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The Future of Southeast Asian Tourism is Being Discussed in Malaysia

January 17, 2014 at 10:49 AM | by | Comments (0)

The annual meeting of the Association of Southeast Asian Nations (ASEAN) is currently underway in Kuching, Malaysia. And if you plan to visit any of the member countries anytime soon -- Brunei, Cambodia, Indonesia, Laos, Malaysia, Myanmar, Philippines, Singapore, Thailand, and Vietnam -- you're going to want to keep an ear pressed up against the wall about what's being discussed.

In what will be the event's 33rd year, the countries of Southeast Asia will come together to mull over their current tourism practices, both individually and as a cohesive group. Despite being around for decades, the group formed its first constitution in 2008 and set goals to become further integrated as a tourist destination: Ten countries, one destination. This year's theme, Advancing Tourism Together, echos that continued quest.

“The grouping of destinations under the ASEAN flag is a highly effective way of bringing together Southeast Asia’s unique tourism options. In the realm of human capacity development, ASEAN plays an important role in identifying common standards for education and training. Not only does this enable smaller countries such as Laos to benefit from its more developed neighbors, but it also affords greater workforce mobility, which in the coming years will be a challenge as markets become more integrated and liberalized through the ASEAN Economic Community,” Peter Semone, Chief Technical Adviser for the Lao National Institute of Tourism and Hospitality, told Bruce Northam of the Long Island Pulse, who attended the conference last year.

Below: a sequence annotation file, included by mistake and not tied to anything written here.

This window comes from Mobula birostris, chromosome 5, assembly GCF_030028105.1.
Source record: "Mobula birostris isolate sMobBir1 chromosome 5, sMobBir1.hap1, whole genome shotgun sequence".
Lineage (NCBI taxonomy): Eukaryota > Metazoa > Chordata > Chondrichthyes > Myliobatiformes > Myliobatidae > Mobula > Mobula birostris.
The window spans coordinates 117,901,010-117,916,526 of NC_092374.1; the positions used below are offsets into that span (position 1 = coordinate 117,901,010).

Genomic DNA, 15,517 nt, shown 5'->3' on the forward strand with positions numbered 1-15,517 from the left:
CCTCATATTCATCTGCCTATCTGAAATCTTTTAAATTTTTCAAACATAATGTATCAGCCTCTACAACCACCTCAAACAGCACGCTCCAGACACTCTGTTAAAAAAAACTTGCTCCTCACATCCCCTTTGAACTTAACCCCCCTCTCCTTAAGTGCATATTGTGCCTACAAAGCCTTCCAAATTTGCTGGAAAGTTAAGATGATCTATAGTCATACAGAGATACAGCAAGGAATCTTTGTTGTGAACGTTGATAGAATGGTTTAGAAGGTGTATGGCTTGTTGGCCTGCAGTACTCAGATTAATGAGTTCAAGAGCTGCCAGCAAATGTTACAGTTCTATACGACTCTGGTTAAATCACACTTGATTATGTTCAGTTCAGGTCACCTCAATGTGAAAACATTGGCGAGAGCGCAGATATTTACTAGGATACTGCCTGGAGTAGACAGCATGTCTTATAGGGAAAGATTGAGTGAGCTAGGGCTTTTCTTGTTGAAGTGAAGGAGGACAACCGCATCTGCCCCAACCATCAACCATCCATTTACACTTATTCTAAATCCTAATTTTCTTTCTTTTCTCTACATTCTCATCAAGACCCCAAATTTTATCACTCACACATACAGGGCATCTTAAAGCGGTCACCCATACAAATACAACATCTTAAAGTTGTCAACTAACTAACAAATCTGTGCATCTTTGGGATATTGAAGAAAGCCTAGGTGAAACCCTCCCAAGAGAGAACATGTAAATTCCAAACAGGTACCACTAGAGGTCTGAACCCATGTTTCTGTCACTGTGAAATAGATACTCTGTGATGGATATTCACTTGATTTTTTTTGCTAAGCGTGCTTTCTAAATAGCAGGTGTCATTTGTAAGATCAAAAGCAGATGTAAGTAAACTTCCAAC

Northam, a travel writer and host of American Detour, wrote that goals were announced at last year's meeting (held in Laos) for a single or even visa-free entry system between the 10 countries, as well as plans to develop a single market free-trade agreement and further economic integration.

Given the number of countries involved and the scale of the tourism issues being tossed around, we're set to stay on this story and see what comes out of this year's meeting. As this region continues to close the gaps between them, what impact will that have on tourism and travelers? We'll be reporting from Kuching, Malaysia, and sure to bring you the latest.

[Photos: up.edu]

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